Every company is bound to face problems they didn’t see coming. But instead of simply reacting, why not have steps in place to prepare you and your employees for future setbacks? Let’s break down what exactly a contingency plan is and the tools you can use to make one.
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You, as a business owner, have no idea what’s around the corner. It could be total financial ruin (I hope not), or even something like a global pandemic!
Whatever the disaster, a company’s fortune can shift dramatically, completely derailing your operations.
And therefore, you need a contingency plan.
That is, a backup plan, for each and every eventuality.
Let’s break down exactly what a contingency plan is, its benefits and how to use the right tools to build your very own.
The Definition Of A Contingency Plan
In short, a contingency plan is a well thought-out plan that covers all areas of your company.
It is designed to fix relatively small errors before they escalate into full-blown disasters.
Sure, you’re probably already heard of the term “Plan B.” And that is exactly what it is. “Contingency” plan happens to be the professional term.
When executed properly, a contingency plan helps your company get back on its feet in no time at all. Not only that, but it’s also designed to prevent similar issues from occurring again.
Why Is A Contingency Plan Important?
A classic misconception companies have is the following: if you make a mistake, you can simply fix it and then it will never happen again. However, the reality is that this complacency means that the issue will keep returning over and over again. If this is not handled properly, these recurring issues can have devastating consequences, including business closure.
As proven by the last few years, professional and personal lives can change so quickly, and yet companies might still not be ready for these changes. Studies show that a staggering 39% of HR professionals didn’t have a contingency plan in place to deal with COVID-19 at the start of the pandemic. This, along with various other reasons, show how important it is to think fast and have contingency plans in place.
- It helps reduce business damage – a contingency plan gives companies a head start, minimizing potential damage. For example, if you work in retail and a product needs to be recalled, a contingency plan will ensure that not all store managers need to deal with it. Let’s say that three customers complain about the same item. Store managers simply need to remove the item in question and inform customers of its removal. This contingency plan will ultimately protect the store’s reputation.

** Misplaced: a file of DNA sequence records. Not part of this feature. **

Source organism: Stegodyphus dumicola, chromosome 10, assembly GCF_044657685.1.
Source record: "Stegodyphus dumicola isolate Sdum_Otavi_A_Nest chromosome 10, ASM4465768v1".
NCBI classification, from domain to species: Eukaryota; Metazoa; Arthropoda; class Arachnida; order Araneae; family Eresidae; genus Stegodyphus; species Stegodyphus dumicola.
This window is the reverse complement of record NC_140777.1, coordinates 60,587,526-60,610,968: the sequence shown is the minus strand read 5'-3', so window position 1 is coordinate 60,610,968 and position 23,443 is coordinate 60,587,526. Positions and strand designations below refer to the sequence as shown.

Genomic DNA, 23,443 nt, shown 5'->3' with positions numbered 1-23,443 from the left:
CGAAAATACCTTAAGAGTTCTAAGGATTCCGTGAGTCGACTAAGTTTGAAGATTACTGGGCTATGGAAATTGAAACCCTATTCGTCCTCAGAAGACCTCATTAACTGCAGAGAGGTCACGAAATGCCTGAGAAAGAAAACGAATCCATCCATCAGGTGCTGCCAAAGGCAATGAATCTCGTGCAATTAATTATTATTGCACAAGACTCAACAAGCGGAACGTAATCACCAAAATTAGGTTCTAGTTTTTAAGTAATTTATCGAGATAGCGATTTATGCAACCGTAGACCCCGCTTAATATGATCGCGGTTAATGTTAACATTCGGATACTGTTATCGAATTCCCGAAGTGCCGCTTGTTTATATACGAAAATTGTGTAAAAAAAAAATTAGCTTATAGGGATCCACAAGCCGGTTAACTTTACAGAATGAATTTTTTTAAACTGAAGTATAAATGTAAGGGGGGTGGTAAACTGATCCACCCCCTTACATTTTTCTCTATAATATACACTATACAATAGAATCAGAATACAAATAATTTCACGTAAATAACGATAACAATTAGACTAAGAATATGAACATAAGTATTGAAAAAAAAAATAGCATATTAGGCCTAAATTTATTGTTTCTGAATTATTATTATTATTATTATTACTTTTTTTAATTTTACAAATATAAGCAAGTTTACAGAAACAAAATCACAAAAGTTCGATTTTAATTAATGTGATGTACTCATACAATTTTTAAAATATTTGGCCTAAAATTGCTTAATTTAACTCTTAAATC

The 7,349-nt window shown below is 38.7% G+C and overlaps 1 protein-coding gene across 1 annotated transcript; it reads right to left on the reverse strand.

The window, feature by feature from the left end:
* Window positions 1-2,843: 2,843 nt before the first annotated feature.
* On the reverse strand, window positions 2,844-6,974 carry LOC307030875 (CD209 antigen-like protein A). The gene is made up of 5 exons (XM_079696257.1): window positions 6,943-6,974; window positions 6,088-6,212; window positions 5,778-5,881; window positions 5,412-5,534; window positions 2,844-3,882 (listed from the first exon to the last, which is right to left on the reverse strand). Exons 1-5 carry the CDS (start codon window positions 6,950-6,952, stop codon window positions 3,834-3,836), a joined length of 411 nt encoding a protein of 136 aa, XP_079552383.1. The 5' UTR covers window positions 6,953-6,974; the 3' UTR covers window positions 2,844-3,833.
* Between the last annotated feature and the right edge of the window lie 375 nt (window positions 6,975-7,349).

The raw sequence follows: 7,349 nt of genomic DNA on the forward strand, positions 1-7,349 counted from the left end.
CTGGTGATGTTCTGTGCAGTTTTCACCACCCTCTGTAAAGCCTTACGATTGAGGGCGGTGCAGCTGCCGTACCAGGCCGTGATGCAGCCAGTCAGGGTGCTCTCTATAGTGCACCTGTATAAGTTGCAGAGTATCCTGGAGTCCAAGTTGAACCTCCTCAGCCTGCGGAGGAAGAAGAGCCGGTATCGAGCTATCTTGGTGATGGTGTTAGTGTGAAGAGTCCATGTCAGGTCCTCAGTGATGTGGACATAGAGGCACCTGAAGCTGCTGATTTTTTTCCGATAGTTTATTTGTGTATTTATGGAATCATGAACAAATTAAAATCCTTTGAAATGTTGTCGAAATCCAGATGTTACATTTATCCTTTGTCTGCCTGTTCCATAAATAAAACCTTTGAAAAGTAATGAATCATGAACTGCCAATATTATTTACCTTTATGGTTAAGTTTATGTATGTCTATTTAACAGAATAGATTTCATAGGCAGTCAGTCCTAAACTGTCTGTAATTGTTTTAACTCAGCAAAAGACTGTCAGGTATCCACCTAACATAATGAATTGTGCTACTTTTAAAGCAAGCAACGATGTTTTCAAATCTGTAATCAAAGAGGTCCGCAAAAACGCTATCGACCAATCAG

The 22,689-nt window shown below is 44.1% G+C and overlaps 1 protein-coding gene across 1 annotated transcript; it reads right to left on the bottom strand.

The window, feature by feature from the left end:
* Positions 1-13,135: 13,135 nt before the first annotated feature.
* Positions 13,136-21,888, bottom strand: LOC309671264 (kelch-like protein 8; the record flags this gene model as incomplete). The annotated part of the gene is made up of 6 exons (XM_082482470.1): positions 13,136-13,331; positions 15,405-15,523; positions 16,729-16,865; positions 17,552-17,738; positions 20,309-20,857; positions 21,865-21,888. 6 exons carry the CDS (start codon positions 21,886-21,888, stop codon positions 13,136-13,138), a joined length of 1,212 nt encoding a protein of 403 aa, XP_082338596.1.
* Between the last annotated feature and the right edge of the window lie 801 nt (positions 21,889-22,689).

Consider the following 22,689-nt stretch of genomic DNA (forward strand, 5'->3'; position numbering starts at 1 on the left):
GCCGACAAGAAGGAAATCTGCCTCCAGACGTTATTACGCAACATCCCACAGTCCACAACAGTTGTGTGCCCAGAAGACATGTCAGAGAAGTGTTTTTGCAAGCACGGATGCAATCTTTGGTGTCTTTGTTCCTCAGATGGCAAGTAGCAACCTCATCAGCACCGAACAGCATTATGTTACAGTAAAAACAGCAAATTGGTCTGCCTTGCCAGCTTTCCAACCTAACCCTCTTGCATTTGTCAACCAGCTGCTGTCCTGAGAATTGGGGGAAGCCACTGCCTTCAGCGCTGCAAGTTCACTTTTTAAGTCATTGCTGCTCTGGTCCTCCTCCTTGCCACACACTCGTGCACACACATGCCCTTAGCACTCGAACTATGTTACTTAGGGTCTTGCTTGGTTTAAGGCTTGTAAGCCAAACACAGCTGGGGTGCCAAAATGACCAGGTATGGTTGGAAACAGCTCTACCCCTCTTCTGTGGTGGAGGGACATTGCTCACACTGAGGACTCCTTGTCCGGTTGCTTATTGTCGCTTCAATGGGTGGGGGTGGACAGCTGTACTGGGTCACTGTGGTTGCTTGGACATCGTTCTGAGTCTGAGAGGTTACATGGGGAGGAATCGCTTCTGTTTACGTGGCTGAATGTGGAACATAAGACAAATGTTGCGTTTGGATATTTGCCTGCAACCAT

- Your company bounces back quicker – there is no denying that the pandemic caught us all off guard. Because companies have suffered, recovered and redesigned various workflows in the post-pandemic era, they have contingency plans in place in case an event of this scale ever happens again. And this applies in virtually all scenarios. Once you have a procedure in place, it’ll be quicker to implement next time.
- Employees grow in confidence – contingency plans ensure that even the newest employee is prepared for a potential problem. Staff can simply arrive to work without having to worry as they will already know how to handle various possibilities. For example, if you work in construction and you have a contingency plan in place for a safety hazard, then your team already knows how to handle it in the future to ensure that no one else is exposed to it.
5 Steps To Create a Contingency Plan
Truth be told, devising your contingency plan isn’t easy. It takes time and is the result of detailed research and brainstorming. Here are some essential steps all managers should follow when building a contingency plan.
Highlight Potential Challenges As A Team
Firstly, it’s important to sit as a team and decide what you think could be the potential challenges you face as a company. As a manager, the things you consider to be challenges might be different from the ones that your employees face on a daily basis. By involving them in the brainstorming process, all team members can be on the same page. If all team members can’t participate in a meeting, you can always open a suggestion box to make sure that everyone’s voice is heard, one way or another.